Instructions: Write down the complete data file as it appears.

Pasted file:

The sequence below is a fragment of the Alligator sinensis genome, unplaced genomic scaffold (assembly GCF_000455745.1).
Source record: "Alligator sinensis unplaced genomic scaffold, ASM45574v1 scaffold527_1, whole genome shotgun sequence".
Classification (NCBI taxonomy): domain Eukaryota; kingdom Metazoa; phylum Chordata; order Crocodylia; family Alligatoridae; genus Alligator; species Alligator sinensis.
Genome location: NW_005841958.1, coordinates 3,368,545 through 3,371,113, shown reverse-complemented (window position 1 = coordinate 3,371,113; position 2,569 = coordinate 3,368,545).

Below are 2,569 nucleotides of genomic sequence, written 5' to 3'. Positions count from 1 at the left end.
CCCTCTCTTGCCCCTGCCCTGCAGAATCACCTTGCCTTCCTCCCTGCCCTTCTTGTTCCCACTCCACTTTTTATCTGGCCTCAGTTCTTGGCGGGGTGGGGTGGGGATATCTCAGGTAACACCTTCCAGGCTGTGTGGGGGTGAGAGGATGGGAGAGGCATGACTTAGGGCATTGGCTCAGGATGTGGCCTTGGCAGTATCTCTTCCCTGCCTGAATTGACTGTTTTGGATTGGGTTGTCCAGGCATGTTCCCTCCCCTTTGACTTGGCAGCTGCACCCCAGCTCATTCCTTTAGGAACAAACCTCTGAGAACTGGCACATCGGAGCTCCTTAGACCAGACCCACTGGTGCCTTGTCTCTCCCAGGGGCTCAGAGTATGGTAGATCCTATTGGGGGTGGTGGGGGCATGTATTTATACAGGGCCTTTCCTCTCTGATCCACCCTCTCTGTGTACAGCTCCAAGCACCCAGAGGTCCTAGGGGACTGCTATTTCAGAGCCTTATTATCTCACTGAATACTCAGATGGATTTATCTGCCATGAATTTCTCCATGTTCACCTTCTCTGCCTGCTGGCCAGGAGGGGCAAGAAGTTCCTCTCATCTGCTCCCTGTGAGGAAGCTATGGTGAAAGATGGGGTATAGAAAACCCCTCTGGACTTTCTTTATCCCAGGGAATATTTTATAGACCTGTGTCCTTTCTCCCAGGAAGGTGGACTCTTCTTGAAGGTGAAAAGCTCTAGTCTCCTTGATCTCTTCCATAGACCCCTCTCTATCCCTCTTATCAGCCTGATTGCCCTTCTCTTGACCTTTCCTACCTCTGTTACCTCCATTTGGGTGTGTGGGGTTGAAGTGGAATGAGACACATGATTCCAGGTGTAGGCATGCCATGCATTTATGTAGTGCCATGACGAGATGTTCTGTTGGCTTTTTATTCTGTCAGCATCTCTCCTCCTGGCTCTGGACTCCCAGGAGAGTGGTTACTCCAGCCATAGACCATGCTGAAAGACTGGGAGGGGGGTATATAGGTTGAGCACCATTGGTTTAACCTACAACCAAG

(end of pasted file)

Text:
The sequence below is a fragment of the Alligator sinensis genome, unplaced genomic scaffold (assembly GCF_000455745.1).
Source record: "Alligator sinensis unplaced genomic scaffold, ASM45574v1 scaffold527_1, whole genome shotgun sequence".
Classification (NCBI taxonomy): domain Eukaryota; kingdom Metazoa; phylum Chordata; order Crocodylia; family Alligatoridae; genus Alligator; species Alligator sinensis.
Genome location: NW_005841958.1, coordinates 3,368,545 through 3,371,113, shown reverse-complemented (window position 1 = coordinate 3,371,113; position 2,569 = coordinate 3,368,545).

Below are 2,569 nucleotides of genomic sequence, written 5' to 3'. Positions count from 1 at the left end.
CCCTCTCTTGCCCCTGCCCTGCAGAATCACCTTGCCTTCCTCCCTGCCCTTCTTGTTCCCACTCCACTTTTTATCTGGCCTCAGTTCTTGGCGGGGTGGGGTGGGGATATCTCAGGTAACACCTTCCAGGCTGTGTGGGGGTGAGAGGATGGGAGAGGCATGACTTAGGGCATTGGCTCAGGATGTGGCCTTGGCAGTATCTCTTCCCTGCCTGAATTGACTGTTTTGGATTGGGTTGTCCAGGCATGTTCCCTCCCCTTTGACTTGGCAGCTGCACCCCAGCTCATTCCTTTAGGAACAAACCTCTGAGAACTGGCACATCGGAGCTCCTTAGACCAGACCCACTGGTGCCTTGTCTCTCCCAGGGGCTCAGAGTATGGTAGATCCTATTGGGGGTGGTGGGGGCATGTATTTATACAGGGCCTTTCCTCTCTGATCCACCCTCTCTGTGTACAGCTCCAAGCACCCAGAGGTCCTAGGGGACTGCTATTTCAGAGCCTTATTATCTCACTGAATACTCAGATGGATTTATCTGCCATGAATTTCTCCATGTTCACCTTCTCTGCCTGCTGGCCAGGAGGGGCAAGAAGTTCCTCTCATCTGCTCCCTGTGAGGAAGCTATGGTGAAAGATGGGGTATAGAAAACCCCTCTGGACTTTCTTTATCCCAGGGAATATTTTATAGACCTGTGTCCTTTCTCCCAGGAAGGTGGACTCTTCTTGAAGGTGAAAAGCTCTAGTCTCCTTGATCTCTTCCATAGACCCCTCTCTATCCCTCTTATCAGCCTGATTGCCCTTCTCTTGACCTTTCCTACCTCTGTTACCTCCATTTGGGTGTGTGGGGTTGAAGTGGAATGAGACACATGATTCCAGGTGTAGGCATGCCATGCATTTATGTAGTGCCATGACGAGATGTTCTGTTGGCTTTTTATTCTGTCAGCATCTCTCCTCCTGGCTCTGGACTCCCAGGAGAGTGGTTACTCCAGCCATAGACCATGCTGAAAGACTGGGAGGGGGGTATATAGGTTGAGCACCATTGGTTTAACCTACAACCAAG